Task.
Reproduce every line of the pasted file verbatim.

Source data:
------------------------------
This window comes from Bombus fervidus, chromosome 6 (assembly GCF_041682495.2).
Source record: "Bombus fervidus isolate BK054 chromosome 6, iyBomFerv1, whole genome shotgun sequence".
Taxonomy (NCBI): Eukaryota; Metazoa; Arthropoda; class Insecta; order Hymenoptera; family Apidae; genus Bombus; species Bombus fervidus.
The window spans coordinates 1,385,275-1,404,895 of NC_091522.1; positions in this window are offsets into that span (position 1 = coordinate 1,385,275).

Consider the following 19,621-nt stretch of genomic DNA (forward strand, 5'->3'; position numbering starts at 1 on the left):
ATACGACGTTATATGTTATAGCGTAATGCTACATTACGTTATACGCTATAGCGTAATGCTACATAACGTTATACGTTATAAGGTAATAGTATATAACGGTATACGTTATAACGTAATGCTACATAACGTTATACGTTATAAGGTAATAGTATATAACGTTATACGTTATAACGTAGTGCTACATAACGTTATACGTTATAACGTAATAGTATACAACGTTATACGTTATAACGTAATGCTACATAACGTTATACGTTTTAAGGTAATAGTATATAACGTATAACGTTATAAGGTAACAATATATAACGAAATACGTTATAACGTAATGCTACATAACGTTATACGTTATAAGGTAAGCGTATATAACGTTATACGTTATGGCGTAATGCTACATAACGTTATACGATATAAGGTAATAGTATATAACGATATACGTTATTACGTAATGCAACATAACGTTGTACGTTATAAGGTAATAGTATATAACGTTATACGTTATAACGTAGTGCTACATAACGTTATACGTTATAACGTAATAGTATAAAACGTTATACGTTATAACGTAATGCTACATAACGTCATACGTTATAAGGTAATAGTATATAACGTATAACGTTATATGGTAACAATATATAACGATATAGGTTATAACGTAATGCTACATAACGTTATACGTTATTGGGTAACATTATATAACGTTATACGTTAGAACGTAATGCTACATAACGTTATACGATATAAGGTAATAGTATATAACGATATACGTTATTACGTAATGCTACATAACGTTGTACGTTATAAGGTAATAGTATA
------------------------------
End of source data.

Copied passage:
This window comes from Bombus fervidus, chromosome 6 (assembly GCF_041682495.2).
Source record: "Bombus fervidus isolate BK054 chromosome 6, iyBomFerv1, whole genome shotgun sequence".
Taxonomy (NCBI): Eukaryota; Metazoa; Arthropoda; class Insecta; order Hymenoptera; family Apidae; genus Bombus; species Bombus fervidus.
The window spans coordinates 1,385,275-1,404,895 of NC_091522.1; positions in this window are offsets into that span (position 1 = coordinate 1,385,275).

Consider the following 19,621-nt stretch of genomic DNA (forward strand, 5'->3'; position numbering starts at 1 on the left):
ATACGACGTTATATGTTATAGCGTAATGCTACATTACGTTATACGCTATAGCGTAATGCTACATAACGTTATACGTTATAAGGTAATAGTATATAACGGTATACGTTATAACGTAATGCTACATAACGTTATACGTTATAAGGTAATAGTATATAACGTTATACGTTATAACGTAGTGCTACATAACGTTATACGTTATAACGTAATAGTATACAACGTTATACGTTATAACGTAATGCTACATAACGTTATACGTTTTAAGGTAATAGTATATAACGTATAACGTTATAAGGTAACAATATATAACGAAATACGTTATAACGTAATGCTACATAACGTTATACGTTATAAGGTAAGCGTATATAACGTTATACGTTATGGCGTAATGCTACATAACGTTATACGATATAAGGTAATAGTATATAACGATATACGTTATTACGTAATGCAACATAACGTTGTACGTTATAAGGTAATAGTATATAACGTTATACGTTATAACGTAGTGCTACATAACGTTATACGTTATAACGTAATAGTATAAAACGTTATACGTTATAACGTAATGCTACATAACGTCATACGTTATAAGGTAATAGTATATAACGTATAACGTTATATGGTAACAATATATAACGATATAGGTTATAACGTAATGCTACATAACGTTATACGTTATTGGGTAACATTATATAACGTTATACGTTAGAACGTAATGCTACATAACGTTATACGATATAAGGTAATAGTATATAACGATATACGTTATTACGTAATGCTACATAACGTTGTACGTTATAAGGTAATAGTATA